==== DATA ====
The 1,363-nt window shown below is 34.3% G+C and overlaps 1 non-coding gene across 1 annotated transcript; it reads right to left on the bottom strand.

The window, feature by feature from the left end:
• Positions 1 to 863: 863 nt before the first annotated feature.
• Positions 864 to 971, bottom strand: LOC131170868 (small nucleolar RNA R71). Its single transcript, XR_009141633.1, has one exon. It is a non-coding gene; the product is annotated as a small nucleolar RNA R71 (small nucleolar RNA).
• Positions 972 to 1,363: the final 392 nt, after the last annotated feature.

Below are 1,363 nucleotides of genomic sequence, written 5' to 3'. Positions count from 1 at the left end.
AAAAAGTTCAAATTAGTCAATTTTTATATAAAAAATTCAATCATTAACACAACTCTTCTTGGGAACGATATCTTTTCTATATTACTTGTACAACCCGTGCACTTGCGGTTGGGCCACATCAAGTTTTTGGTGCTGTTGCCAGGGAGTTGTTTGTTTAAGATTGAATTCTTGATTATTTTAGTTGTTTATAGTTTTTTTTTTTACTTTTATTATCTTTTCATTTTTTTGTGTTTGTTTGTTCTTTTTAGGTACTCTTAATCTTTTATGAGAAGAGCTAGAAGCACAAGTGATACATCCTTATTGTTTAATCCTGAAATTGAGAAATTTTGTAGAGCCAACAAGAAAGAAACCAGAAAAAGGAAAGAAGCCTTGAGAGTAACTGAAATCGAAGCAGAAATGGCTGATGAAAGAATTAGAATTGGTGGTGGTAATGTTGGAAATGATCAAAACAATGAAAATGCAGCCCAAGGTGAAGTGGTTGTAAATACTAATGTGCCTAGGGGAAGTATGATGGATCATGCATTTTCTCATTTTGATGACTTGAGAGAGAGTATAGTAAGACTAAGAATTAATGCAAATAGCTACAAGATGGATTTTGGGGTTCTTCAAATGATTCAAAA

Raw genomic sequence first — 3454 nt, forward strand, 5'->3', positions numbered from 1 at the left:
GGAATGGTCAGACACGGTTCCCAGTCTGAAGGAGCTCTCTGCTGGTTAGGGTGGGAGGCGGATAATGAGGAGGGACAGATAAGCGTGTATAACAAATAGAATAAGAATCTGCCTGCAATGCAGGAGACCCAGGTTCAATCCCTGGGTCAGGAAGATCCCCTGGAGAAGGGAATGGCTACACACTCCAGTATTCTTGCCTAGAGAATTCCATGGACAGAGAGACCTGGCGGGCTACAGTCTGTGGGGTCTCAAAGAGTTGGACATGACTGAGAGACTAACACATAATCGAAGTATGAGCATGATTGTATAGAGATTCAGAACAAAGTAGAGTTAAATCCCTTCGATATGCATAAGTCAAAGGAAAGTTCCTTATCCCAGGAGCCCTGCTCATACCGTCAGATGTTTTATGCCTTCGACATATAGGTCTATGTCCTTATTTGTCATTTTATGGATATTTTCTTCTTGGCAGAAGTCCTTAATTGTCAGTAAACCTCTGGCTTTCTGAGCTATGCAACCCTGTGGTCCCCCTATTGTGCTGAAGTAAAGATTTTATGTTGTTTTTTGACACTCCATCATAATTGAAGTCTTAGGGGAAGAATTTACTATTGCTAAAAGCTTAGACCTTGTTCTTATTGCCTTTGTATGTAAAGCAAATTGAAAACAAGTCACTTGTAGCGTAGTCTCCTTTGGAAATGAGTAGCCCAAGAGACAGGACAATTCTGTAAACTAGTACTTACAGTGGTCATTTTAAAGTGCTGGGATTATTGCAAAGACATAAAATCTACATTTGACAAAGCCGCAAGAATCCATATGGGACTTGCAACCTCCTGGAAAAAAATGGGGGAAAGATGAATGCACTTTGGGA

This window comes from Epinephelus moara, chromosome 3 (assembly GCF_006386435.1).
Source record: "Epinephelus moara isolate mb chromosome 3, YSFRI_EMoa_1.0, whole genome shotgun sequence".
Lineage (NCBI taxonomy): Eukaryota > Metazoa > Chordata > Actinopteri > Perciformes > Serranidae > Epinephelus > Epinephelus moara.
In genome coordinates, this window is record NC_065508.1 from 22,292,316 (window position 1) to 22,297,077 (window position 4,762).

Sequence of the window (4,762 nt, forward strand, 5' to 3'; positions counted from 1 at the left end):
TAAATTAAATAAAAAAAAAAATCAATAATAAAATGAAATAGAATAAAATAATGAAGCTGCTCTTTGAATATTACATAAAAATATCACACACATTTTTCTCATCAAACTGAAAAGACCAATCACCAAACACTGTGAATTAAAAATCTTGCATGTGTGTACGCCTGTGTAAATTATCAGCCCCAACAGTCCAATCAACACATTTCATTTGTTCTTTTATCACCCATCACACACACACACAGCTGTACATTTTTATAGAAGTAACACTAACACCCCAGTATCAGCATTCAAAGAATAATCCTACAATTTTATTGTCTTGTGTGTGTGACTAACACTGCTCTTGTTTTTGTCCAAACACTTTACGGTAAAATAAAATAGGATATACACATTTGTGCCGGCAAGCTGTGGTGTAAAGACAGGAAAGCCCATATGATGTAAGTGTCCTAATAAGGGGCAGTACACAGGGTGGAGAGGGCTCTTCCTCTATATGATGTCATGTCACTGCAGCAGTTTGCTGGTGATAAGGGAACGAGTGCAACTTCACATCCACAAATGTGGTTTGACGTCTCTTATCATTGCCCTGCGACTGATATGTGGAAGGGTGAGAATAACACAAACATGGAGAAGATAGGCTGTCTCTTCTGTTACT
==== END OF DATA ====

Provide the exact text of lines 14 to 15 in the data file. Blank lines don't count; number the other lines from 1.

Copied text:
Sequence of the window (4,762 nt, forward strand, 5' to 3'; positions counted from 1 at the left end):
TAAATTAAATAAAAAAAAAAATCAATAATAAAATGAAATAGAATAAAATAATGAAGCTGCTCTTTGAATATTACATAAAAATATCACACACATTTTTCTCATCAAACTGAAAAGACCAATCACCAAACACTGTGAATTAAAAATCTTGCATGTGTGTACGCCTGTGTAAATTATCAGCCCCAACAGTCCAATCAACACATTTCATTTGTTCTTTTATCACCCATCACACACACACACAGCTGTACATTTTTATAGAAGTAACACTAACACCCCAGTATCAGCATTCAAAGAATAATCCTACAATTTTATTGTCTTGTGTGTGTGACTAACACTGCTCTTGTTTTTGTCCAAACACTTTACGGTAAAATAAAATAGGATATACACATTTGTGCCGGCAAGCTGTGGTGTAAAGACAGGAAAGCCCATATGATGTAAGTGTCCTAATAAGGGGCAGTACACAGGGTGGAGAGGGCTCTTCCTCTATATGATGTCATGTCACTGCAGCAGTTTGCTGGTGATAAGGGAACGAGTGCAACTTCACATCCACAAATGTGGTTTGACGTCTCTTATCATTGCCCTGCGACTGATATGTGGAAGGGTGAGAATAACACAAACATGGAGAAGATAGGCTGTCTCTTCTGTTACT